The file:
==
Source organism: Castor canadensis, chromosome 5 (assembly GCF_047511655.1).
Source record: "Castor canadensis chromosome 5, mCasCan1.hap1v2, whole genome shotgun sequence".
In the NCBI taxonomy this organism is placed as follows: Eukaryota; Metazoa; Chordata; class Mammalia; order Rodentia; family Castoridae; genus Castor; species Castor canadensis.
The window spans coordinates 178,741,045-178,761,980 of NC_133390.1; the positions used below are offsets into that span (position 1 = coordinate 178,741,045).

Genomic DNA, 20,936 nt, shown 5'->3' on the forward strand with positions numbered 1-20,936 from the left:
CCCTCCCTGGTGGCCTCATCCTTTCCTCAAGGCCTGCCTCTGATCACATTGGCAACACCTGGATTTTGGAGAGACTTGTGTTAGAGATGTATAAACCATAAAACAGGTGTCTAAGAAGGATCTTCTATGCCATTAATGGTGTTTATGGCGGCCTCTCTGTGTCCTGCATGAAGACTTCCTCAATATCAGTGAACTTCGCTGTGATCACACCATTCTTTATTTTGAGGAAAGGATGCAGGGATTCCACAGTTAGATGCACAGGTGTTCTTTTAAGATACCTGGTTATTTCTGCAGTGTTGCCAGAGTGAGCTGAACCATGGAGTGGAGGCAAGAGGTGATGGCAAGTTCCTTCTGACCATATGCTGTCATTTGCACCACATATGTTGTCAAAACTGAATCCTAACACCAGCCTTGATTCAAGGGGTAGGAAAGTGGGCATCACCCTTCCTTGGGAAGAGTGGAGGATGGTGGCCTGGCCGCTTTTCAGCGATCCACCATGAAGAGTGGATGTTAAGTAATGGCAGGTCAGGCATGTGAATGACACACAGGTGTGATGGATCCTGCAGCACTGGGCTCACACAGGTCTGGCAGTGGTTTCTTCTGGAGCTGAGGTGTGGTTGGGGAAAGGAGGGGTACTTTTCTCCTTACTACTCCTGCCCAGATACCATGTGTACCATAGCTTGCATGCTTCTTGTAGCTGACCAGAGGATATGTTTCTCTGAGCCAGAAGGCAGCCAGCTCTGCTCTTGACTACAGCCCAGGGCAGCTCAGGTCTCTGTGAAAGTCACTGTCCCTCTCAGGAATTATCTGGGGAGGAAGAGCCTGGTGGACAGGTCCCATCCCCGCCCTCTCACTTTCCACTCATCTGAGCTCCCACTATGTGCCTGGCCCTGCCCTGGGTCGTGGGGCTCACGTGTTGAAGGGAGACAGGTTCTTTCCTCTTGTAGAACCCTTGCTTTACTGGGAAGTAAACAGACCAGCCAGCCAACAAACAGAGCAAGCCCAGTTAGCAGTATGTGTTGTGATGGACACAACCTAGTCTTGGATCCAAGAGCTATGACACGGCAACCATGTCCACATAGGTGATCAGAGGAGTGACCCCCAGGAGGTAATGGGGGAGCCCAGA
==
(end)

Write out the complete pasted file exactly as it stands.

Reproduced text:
Source organism: Castor canadensis, chromosome 5 (assembly GCF_047511655.1).
Source record: "Castor canadensis chromosome 5, mCasCan1.hap1v2, whole genome shotgun sequence".
In the NCBI taxonomy this organism is placed as follows: Eukaryota; Metazoa; Chordata; class Mammalia; order Rodentia; family Castoridae; genus Castor; species Castor canadensis.
The window spans coordinates 178,741,045-178,761,980 of NC_133390.1; the positions used below are offsets into that span (position 1 = coordinate 178,741,045).

Genomic DNA, 20,936 nt, shown 5'->3' on the forward strand with positions numbered 1-20,936 from the left:
CCCTCCCTGGTGGCCTCATCCTTTCCTCAAGGCCTGCCTCTGATCACATTGGCAACACCTGGATTTTGGAGAGACTTGTGTTAGAGATGTATAAACCATAAAACAGGTGTCTAAGAAGGATCTTCTATGCCATTAATGGTGTTTATGGCGGCCTCTCTGTGTCCTGCATGAAGACTTCCTCAATATCAGTGAACTTCGCTGTGATCACACCATTCTTTATTTTGAGGAAAGGATGCAGGGATTCCACAGTTAGATGCACAGGTGTTCTTTTAAGATACCTGGTTATTTCTGCAGTGTTGCCAGAGTGAGCTGAACCATGGAGTGGAGGCAAGAGGTGATGGCAAGTTCCTTCTGACCATATGCTGTCATTTGCACCACATATGTTGTCAAAACTGAATCCTAACACCAGCCTTGATTCAAGGGGTAGGAAAGTGGGCATCACCCTTCCTTGGGAAGAGTGGAGGATGGTGGCCTGGCCGCTTTTCAGCGATCCACCATGAAGAGTGGATGTTAAGTAATGGCAGGTCAGGCATGTGAATGACACACAGGTGTGATGGATCCTGCAGCACTGGGCTCACACAGGTCTGGCAGTGGTTTCTTCTGGAGCTGAGGTGTGGTTGGGGAAAGGAGGGGTACTTTTCTCCTTACTACTCCTGCCCAGATACCATGTGTACCATAGCTTGCATGCTTCTTGTAGCTGACCAGAGGATATGTTTCTCTGAGCCAGAAGGCAGCCAGCTCTGCTCTTGACTACAGCCCAGGGCAGCTCAGGTCTCTGTGAAAGTCACTGTCCCTCTCAGGAATTATCTGGGGAGGAAGAGCCTGGTGGACAGGTCCCATCCCCGCCCTCTCACTTTCCACTCATCTGAGCTCCCACTATGTGCCTGGCCCTGCCCTGGGTCGTGGGGCTCACGTGTTGAAGGGAGACAGGTTCTTTCCTCTTGTAGAACCCTTGCTTTACTGGGAAGTAAACAGACCAGCCAGCCAACAAACAGAGCAAGCCCAGTTAGCAGTATGTGTTGTGATGGACACAACCTAGTCTTGGATCCAAGAGCTATGACACGGCAACCATGTCCACATAGGTGATCAGAGGAGTGACCCCCAGGAGGTAATGGGGGAGCCCAGA